The Gorge (Quincy, Washington), Sept 14, 1996

    review by Bruce Berry

    I just got back from the Gorge show. MAN O MAN. I can't repeat the set list but I'll give some of the highlights of the night.

    I met a lot of other Rusties at the campground before the show. Lost Dog had the MORE BARN Banner where you couldn't miss it, plus there were many MORE BARN! shirts there, I knew that I was at the right place. I can't remember a lot of the other Rusty names, but I do remember meeting (forgive me if spellings and handles are a little off): Mike Currie (Lost Dog), John Evans (Mortimere Hearstberger), Dave Mullen, Motorcycle Mama (unofficial handle) & friends, Brad (of MORE BARN! fame) and many others that I can't remember.

    We were told that you cannot play music in the "quiet section" of the campground, so we moved over about 50 feet to the "loud section" of the campground. It's kind of ridiculous that you can't play music "quietly" at 5PM in a campground full of a bunch of concert goers just before a Neil concert. Actually I think it was just a part time minimum wage employee with a chip on his shoulder relative of Clyde Merrit that had to show us HE IS RELEVANT.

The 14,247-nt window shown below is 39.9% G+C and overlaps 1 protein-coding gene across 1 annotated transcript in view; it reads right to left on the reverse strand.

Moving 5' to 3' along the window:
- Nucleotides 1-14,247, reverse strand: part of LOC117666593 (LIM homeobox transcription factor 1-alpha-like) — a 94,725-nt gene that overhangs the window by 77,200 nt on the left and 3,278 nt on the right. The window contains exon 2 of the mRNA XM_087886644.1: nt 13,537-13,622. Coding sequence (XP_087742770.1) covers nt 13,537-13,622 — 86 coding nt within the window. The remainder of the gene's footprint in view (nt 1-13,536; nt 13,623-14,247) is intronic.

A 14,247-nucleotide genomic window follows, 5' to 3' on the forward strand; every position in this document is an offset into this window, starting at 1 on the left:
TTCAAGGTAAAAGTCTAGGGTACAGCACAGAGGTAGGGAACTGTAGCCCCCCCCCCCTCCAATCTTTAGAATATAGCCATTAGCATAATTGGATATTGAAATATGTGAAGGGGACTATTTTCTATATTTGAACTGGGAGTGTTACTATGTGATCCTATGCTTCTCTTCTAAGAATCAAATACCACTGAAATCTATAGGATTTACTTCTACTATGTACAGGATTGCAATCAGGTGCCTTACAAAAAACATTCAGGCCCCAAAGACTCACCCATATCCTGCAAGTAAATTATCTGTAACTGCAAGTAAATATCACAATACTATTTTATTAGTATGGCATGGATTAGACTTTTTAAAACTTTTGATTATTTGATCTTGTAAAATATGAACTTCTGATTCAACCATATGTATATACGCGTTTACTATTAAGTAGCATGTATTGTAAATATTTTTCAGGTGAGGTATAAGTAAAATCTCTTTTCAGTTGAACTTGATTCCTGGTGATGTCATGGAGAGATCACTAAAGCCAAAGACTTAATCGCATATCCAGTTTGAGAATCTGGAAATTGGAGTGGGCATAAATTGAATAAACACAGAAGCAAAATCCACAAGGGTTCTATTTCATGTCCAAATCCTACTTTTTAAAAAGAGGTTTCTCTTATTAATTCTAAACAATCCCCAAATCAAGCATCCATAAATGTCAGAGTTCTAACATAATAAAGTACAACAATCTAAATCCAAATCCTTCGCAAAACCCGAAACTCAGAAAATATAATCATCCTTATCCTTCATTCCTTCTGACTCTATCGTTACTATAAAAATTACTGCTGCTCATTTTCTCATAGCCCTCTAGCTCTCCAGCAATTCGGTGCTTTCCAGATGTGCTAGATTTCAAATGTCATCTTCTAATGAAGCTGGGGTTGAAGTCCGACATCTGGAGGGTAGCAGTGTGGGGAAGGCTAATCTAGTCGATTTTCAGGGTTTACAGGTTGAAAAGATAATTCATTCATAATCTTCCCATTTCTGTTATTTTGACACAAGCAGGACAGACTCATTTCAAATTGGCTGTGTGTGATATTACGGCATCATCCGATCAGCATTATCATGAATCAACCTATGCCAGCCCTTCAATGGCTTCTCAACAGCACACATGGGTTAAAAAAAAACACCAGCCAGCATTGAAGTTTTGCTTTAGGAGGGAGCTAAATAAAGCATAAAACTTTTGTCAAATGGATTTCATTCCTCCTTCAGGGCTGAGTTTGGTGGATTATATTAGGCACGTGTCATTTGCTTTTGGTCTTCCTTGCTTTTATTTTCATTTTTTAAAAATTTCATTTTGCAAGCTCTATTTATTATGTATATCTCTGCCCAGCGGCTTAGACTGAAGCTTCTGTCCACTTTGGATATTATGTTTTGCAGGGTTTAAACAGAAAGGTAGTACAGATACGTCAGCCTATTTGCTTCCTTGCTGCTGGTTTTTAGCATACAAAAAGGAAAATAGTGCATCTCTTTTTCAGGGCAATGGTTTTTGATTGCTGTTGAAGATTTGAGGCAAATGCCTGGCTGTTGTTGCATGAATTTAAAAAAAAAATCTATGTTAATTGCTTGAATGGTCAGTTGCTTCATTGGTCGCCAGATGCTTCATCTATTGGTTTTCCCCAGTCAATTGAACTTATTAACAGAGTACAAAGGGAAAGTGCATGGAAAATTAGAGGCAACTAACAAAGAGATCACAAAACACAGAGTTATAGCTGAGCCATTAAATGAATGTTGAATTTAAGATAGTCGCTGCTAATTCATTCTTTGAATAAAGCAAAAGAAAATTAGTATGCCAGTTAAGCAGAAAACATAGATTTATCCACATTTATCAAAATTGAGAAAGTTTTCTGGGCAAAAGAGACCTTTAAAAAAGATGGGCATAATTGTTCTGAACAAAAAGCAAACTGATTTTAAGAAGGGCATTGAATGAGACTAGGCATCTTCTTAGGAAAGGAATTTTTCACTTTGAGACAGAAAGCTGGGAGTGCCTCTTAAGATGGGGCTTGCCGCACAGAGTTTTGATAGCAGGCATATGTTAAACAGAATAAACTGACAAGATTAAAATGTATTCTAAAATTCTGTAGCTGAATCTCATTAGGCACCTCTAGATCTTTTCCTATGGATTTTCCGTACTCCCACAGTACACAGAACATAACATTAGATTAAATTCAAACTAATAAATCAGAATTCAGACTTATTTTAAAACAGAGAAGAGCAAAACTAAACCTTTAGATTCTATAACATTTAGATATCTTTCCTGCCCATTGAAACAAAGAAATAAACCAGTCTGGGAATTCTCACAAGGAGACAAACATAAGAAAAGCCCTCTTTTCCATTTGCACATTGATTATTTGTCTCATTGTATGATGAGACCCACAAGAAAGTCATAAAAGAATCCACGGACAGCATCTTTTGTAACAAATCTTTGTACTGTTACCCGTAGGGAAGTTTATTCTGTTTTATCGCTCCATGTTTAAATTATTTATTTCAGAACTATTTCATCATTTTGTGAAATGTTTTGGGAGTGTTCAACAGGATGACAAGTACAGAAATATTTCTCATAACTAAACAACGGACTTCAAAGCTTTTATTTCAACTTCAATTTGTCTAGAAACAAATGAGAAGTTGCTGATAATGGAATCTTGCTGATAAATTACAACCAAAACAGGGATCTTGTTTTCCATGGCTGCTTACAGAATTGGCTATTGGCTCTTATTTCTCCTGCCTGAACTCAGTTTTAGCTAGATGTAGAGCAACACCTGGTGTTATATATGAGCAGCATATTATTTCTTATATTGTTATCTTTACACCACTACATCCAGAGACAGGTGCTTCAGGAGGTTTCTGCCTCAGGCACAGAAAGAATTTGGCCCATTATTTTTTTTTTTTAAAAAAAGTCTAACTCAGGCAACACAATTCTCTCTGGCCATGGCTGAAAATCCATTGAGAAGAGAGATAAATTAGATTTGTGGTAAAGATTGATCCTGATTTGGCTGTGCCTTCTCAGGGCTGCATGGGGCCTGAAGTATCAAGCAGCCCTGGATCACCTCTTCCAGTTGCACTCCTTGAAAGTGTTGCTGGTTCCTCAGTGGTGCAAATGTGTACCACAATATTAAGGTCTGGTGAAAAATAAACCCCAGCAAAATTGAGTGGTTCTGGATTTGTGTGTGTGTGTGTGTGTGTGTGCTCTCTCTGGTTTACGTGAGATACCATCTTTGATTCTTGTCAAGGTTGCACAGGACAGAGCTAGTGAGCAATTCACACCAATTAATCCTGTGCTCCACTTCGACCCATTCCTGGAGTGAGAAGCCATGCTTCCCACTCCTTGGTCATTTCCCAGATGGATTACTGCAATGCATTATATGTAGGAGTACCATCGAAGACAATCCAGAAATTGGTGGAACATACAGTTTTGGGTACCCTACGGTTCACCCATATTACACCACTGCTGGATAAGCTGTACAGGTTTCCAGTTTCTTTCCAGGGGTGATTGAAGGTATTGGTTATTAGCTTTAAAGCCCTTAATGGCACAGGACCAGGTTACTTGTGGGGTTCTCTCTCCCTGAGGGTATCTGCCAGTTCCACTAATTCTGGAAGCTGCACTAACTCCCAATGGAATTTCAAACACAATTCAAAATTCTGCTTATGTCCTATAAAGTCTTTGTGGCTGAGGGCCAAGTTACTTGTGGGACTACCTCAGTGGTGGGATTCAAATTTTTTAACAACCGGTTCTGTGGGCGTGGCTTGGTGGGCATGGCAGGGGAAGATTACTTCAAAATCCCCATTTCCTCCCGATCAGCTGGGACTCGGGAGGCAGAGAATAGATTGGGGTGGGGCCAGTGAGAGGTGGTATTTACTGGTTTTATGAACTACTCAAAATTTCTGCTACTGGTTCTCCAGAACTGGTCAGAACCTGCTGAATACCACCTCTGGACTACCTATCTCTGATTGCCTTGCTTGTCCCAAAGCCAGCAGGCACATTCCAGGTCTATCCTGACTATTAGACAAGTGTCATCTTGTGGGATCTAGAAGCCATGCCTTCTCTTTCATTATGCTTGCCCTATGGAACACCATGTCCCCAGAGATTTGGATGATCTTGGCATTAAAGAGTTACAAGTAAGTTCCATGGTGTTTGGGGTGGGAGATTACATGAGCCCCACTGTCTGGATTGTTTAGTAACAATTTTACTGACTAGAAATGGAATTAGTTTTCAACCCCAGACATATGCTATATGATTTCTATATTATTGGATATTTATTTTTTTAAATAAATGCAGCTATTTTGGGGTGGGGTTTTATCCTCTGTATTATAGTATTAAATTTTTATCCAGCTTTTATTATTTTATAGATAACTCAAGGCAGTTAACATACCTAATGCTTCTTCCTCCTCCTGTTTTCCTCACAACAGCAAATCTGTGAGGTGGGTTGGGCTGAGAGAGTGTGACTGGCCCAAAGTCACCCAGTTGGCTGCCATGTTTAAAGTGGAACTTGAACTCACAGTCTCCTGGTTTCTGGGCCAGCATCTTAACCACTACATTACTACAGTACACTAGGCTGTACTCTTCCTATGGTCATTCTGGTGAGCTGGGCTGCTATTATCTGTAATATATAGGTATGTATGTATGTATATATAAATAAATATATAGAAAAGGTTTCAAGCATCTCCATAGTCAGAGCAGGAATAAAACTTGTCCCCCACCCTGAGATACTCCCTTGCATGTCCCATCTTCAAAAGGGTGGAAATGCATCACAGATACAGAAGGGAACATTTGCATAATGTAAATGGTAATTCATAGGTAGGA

Had alot of fun at the Rust-Fest!

    At the concert I sat next to Barb Hardaway & daughter. Also met Don Leary & Dave Seigler there.

    What normally might be considered a bummer, but what actually made it one of the most memorable concerts of my life, was The Rain. (That, and the 6th row seats.:) It rained throught most of the concert, but IT WAS GREAT! You could tell Neil loved it too. The rain was blowing almost horizonally towards the stage, right into the band's face. The lights really made the rain visible and seem more intence than it really was.